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The Ancient Library

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The Ancient Library was founded by Dr Miles Mosse in 1595 as a resource for clergy training. There are over 550 books, mainly printed in the sixteenth and seventeenth centuries.  The library, in a room over the north-west porch designed by Stephen Dykes Bower in 1960, has bookcases made by Leonard Goff in 2004.

Click here to see a list of the books in the library.
Click here to see the people who have donated books to the library or whose autographs appear in the books

More information about the editions held can be found by:

- searching for 'Bury St Edmunds CL' in the Incunabula Short Title Catalogue
- selecting 'search by' 'library name' and entering 'Bury St Edmunds Cathedral' in the English Short Title Catalogue
-
searching in COPAC. Click on 'Cathedral Libraries (Heritage Catalogue)' in 'Library' and in the drop box which then appears choose 'Bury St Edmunds Cathedral' in COPAC. Individual works can then be accessed by using its CLC number e.g. A116 


Articles about the Ancient Library can be found here

If you would like information about donors, pastedowns or marginalia, or would like to visit the library, please contact the librarian through the Cathedral Office on This email address is being protected from spambots. You need JavaScript enabled to view it. or 01284 748730.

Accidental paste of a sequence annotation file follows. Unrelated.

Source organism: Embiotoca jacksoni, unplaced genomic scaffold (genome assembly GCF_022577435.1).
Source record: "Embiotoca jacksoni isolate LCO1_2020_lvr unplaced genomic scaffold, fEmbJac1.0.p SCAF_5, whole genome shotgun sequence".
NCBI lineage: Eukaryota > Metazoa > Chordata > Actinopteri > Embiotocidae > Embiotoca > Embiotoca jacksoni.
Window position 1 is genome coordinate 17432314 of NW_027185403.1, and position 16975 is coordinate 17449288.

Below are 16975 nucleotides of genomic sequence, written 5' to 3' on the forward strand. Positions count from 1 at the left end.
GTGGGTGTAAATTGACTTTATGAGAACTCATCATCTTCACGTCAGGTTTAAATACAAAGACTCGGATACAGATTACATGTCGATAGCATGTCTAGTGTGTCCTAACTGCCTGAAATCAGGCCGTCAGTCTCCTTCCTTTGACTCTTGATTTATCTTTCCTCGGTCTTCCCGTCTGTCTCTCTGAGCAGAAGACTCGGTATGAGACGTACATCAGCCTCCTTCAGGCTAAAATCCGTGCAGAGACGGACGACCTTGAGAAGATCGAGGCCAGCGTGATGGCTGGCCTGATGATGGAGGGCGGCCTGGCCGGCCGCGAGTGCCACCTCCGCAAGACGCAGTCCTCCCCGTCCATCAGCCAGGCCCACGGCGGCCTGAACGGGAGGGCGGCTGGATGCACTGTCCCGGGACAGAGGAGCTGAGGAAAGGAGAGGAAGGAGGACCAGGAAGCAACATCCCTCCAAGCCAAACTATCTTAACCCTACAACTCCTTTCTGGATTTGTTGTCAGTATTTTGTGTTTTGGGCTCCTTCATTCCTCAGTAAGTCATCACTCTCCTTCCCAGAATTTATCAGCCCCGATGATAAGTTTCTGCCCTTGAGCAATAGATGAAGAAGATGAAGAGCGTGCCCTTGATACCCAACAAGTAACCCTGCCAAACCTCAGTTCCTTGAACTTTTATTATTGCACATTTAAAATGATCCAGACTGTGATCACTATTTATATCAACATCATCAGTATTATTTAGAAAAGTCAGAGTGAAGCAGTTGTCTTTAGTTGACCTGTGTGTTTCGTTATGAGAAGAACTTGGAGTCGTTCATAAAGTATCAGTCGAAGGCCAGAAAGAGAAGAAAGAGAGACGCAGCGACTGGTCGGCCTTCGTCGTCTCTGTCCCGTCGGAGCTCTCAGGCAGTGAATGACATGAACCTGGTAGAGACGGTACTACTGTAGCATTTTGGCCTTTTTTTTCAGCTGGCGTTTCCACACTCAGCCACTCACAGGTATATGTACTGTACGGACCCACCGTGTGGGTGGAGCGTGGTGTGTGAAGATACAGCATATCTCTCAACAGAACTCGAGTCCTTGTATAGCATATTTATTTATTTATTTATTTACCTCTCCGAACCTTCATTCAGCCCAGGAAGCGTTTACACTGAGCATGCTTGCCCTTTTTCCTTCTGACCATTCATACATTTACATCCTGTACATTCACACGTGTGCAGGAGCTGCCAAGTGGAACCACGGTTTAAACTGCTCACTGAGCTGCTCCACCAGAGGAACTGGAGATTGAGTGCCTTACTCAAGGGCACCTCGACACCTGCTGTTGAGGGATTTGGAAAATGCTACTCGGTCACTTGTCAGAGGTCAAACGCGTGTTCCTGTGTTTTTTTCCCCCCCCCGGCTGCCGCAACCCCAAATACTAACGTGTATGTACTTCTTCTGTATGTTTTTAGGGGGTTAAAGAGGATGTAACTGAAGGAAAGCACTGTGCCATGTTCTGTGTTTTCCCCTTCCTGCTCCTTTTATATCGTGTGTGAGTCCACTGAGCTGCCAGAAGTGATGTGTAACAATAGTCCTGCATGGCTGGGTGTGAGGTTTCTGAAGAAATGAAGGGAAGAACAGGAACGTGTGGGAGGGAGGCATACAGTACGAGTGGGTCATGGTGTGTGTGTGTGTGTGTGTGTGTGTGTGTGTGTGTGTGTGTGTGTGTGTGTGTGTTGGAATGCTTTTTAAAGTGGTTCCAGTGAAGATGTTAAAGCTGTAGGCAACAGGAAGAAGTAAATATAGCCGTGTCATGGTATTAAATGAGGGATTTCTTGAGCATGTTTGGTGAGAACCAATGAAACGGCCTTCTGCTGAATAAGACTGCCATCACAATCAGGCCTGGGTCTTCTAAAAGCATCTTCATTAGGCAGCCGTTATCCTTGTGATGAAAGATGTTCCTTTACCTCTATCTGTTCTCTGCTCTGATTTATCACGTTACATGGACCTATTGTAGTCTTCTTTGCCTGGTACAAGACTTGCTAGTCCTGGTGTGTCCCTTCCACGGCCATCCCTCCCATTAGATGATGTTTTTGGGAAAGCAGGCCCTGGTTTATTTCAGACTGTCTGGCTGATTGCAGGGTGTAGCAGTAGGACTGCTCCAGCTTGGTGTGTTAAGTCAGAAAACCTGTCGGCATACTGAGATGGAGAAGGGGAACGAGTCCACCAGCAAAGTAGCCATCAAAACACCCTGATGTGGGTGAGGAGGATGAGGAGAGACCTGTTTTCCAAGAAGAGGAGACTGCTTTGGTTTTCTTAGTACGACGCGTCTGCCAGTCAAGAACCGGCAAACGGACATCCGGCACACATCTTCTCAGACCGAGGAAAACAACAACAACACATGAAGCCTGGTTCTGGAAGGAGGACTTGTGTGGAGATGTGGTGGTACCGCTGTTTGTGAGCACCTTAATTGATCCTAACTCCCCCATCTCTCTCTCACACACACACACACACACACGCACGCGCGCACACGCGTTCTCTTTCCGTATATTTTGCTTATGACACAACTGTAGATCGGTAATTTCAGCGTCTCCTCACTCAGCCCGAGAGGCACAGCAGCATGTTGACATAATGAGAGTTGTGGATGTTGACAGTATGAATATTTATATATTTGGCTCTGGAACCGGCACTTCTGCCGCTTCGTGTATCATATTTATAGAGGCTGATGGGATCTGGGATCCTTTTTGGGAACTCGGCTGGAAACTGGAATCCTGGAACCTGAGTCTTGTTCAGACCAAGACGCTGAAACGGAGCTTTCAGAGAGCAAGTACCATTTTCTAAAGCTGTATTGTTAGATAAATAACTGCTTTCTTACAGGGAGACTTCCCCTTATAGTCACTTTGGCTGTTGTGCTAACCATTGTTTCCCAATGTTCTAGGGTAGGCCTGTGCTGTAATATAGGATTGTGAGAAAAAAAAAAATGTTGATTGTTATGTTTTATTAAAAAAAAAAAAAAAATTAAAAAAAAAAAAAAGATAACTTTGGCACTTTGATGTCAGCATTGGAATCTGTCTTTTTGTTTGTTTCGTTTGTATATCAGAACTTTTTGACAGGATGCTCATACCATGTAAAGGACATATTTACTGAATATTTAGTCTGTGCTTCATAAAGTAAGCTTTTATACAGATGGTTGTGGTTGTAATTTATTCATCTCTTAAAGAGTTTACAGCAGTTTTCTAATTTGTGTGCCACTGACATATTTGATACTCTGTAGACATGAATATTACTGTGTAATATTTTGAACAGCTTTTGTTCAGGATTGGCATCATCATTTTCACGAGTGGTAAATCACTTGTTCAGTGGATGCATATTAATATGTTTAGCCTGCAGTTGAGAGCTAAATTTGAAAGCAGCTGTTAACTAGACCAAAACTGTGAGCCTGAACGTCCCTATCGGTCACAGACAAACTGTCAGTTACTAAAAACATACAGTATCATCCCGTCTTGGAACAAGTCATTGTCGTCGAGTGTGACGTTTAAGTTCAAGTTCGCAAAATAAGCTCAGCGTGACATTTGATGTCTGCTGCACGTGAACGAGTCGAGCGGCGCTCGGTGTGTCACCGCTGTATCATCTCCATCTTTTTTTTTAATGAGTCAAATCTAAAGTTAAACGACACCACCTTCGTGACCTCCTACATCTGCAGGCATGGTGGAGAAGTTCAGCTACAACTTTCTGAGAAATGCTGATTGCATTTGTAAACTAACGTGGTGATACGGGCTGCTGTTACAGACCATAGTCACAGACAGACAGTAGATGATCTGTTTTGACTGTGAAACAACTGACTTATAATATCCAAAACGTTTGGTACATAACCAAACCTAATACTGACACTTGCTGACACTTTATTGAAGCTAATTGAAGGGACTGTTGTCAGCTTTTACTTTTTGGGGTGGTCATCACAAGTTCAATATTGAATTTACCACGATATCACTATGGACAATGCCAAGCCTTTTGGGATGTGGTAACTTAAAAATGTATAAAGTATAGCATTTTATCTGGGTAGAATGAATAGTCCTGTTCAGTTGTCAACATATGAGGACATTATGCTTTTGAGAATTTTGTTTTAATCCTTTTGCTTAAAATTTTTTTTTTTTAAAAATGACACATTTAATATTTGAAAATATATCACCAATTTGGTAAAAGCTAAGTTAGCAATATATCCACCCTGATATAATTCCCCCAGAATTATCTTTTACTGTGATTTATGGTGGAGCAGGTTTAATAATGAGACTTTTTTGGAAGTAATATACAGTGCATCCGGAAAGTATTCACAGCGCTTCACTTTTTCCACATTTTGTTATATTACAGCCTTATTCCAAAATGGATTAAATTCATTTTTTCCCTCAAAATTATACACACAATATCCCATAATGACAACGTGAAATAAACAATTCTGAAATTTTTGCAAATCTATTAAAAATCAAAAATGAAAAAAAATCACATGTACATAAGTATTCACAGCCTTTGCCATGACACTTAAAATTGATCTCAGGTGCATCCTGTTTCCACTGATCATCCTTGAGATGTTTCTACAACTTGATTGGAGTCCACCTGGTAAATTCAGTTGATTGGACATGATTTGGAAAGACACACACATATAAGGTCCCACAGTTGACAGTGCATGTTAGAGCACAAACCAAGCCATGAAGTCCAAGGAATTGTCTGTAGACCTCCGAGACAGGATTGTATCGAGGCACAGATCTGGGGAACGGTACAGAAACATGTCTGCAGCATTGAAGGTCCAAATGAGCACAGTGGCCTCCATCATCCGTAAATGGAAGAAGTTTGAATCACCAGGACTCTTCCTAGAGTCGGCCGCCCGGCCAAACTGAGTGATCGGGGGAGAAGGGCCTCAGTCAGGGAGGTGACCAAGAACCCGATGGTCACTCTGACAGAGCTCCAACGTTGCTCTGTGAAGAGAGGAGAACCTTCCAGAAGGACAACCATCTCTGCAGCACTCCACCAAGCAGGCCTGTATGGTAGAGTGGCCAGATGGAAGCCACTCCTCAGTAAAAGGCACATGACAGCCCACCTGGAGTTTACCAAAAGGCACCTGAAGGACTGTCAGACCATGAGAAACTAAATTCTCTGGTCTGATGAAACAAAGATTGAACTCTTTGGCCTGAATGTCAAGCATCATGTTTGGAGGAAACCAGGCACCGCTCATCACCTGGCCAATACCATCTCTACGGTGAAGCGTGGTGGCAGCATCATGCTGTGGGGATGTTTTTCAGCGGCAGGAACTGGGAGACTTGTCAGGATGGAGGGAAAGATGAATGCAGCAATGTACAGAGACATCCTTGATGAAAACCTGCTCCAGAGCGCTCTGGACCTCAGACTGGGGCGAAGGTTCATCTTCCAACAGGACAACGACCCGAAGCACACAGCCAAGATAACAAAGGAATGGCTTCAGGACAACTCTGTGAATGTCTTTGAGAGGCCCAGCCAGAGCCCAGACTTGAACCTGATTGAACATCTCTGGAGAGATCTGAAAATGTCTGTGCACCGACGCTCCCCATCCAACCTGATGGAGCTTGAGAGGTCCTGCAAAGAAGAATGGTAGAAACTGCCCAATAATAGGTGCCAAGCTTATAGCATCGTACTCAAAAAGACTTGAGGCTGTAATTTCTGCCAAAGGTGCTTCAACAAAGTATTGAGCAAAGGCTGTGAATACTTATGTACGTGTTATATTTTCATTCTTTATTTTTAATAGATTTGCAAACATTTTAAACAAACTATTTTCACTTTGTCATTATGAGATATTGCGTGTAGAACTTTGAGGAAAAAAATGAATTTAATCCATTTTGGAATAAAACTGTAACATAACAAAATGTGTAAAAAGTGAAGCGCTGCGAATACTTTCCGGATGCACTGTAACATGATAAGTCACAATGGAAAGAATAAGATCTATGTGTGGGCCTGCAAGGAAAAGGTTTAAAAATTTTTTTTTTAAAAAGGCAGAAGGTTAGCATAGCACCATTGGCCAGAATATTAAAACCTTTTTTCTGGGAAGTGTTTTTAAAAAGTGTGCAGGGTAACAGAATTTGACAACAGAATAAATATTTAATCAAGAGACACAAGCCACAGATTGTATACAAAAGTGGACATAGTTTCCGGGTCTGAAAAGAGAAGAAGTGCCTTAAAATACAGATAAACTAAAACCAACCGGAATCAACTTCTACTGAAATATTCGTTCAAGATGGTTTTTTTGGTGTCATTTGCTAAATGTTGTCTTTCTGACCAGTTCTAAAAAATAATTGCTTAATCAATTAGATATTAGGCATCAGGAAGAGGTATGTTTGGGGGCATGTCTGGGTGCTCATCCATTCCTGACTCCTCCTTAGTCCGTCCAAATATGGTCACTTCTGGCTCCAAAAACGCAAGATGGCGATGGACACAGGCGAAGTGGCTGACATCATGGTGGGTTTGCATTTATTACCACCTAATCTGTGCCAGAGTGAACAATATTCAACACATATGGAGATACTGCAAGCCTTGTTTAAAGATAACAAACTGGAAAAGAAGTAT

Highlights of the collection:

 

Highlights of Ancient Library

 

 


‘The Great and the Good’ - A Seventeenth Century Mystery

The present exhibition in the Treasury is of fine seventeenth century engravings from books which were all given on 1 January 1631. In all 85 books were given by 37 prominent local men and women. The mystery is what prompted them to give books on the same day.

Was it just because Edmund Calamy, the lecturer at St Mary’s, who later became a popular preacher in London, inspired them to update the existing library which had been founded back in 1595?

Was there a political motive? Bury had only recently gained its charter and corporation and, being a very Protestant town, the councillors could have been concerned how they would be affected by the reactionary policies of Charles I, who had just established his personal rule, and the religious policies of William Laud. 17 councillors gave books, and there were many by Catholic authors. Were they trying to appease the powers that be?